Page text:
- Claude Conyers
A broad category of social dances that are typically done to country-western music, a fusion of southeastern and southwestern styles of Country music. Country-western dance is to be distinguished from Country dance, or contradanse, a lively group dance of seventeenth-century English origin that has been revived in rustic form and become widely popular, especially in eastern states. In contrast, country-western dance is stylistically associated with the traditional cowboy culture of the southwestern states. There are two basic kinds: couple dances and group dances.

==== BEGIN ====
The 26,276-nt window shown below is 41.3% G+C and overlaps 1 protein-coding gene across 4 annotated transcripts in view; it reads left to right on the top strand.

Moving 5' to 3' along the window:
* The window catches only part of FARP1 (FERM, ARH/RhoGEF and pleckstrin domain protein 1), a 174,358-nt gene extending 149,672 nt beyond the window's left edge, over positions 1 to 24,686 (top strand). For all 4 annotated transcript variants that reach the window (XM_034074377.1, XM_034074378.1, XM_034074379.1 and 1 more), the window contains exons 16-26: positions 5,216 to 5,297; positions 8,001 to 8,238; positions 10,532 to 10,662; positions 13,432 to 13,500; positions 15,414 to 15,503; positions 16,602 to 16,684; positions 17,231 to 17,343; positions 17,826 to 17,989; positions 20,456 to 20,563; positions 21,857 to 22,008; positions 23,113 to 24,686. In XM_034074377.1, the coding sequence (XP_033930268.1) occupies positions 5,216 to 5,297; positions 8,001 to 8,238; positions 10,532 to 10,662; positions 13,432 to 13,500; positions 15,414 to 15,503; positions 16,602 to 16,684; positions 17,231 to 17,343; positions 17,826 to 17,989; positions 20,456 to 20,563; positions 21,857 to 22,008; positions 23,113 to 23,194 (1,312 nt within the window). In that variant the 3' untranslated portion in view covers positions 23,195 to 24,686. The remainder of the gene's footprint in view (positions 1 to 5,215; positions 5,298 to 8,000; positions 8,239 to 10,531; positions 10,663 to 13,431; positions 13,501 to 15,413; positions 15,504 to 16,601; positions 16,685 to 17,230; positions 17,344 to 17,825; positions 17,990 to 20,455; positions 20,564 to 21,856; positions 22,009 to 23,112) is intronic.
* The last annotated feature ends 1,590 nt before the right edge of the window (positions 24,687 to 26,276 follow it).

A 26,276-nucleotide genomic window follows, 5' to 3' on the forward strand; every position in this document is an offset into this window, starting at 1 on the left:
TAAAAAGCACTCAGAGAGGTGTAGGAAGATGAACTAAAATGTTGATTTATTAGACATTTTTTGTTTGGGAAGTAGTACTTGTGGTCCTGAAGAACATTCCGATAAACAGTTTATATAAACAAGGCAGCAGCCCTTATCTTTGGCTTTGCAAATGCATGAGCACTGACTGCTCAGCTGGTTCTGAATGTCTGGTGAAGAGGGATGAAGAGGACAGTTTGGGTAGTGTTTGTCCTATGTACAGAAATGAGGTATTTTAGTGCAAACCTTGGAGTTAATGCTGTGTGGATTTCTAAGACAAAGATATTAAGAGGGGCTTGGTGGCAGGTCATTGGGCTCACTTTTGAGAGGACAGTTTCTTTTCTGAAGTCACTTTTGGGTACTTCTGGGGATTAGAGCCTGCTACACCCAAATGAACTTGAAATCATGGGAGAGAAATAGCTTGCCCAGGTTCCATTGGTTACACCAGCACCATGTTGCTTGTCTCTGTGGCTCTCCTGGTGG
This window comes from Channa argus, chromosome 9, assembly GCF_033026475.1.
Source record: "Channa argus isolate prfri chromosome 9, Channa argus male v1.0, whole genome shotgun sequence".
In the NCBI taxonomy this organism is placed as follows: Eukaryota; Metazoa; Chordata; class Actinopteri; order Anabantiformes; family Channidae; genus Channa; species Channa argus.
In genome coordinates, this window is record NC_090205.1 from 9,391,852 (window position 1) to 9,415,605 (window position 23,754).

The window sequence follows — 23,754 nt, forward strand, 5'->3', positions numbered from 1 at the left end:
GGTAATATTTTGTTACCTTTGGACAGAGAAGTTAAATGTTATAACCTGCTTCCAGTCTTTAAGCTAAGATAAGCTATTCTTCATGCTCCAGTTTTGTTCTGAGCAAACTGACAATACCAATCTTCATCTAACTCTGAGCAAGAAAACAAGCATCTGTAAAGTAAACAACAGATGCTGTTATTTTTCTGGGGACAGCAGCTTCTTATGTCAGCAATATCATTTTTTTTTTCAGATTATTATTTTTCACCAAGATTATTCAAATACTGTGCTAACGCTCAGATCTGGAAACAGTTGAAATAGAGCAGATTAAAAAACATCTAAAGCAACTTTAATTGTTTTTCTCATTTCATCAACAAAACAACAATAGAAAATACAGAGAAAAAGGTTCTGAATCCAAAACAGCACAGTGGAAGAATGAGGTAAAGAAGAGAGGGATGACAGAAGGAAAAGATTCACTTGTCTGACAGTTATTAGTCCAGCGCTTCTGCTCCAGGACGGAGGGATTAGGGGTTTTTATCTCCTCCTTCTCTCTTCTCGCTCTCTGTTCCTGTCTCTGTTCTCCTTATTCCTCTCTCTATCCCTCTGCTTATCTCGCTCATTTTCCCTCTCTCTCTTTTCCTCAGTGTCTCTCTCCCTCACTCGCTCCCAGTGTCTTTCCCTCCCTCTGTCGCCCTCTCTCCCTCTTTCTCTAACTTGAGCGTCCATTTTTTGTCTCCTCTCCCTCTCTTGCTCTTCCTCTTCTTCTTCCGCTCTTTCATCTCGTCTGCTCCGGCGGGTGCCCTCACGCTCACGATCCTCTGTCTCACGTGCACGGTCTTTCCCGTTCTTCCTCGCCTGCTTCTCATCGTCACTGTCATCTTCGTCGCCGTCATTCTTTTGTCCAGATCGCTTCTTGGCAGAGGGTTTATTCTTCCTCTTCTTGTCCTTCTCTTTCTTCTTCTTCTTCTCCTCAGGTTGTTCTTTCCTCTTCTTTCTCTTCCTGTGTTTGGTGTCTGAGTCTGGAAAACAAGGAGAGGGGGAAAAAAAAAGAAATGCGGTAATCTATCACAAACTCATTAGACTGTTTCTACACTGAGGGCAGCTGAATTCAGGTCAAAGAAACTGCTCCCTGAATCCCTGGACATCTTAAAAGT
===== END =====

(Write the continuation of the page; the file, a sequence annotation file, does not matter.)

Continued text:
Among the most popular lead-and-follow dances for couples are the two-step, the waltz, the polka, and the ten-step, also known as the ten-step polka. East coast swing and west coast swing dances are also sometimes done to country-western music. Among the western promenade dances, or pattern dances for couples, are the horseshoe shuffle, the cowboy or traveling cha cha, the sweetheart stroll, and the schottische. Country-western dancing is informal, relaxed, and subdued in style, without affectation or exhibitionism. Smoothness of movement, keeping time with the music, and mannerliness are admired. Because many dancers wear cowboy boots, country-western dances usually feature a flat-footed glide rather than steps executed on the balls of the feet. In the cowboy waltz, for example, neither foot is lifted completely from the floor; steps should be a light-footed glide rather than a flat-footed shuffle. There are, however, many versions of each dance, which may be known by different names in different cities or even in different dance halls in the same town. There is thus no one “correct” way to execute a particular dance. Execution is at the pleasure and within the skill set of each dancing couple....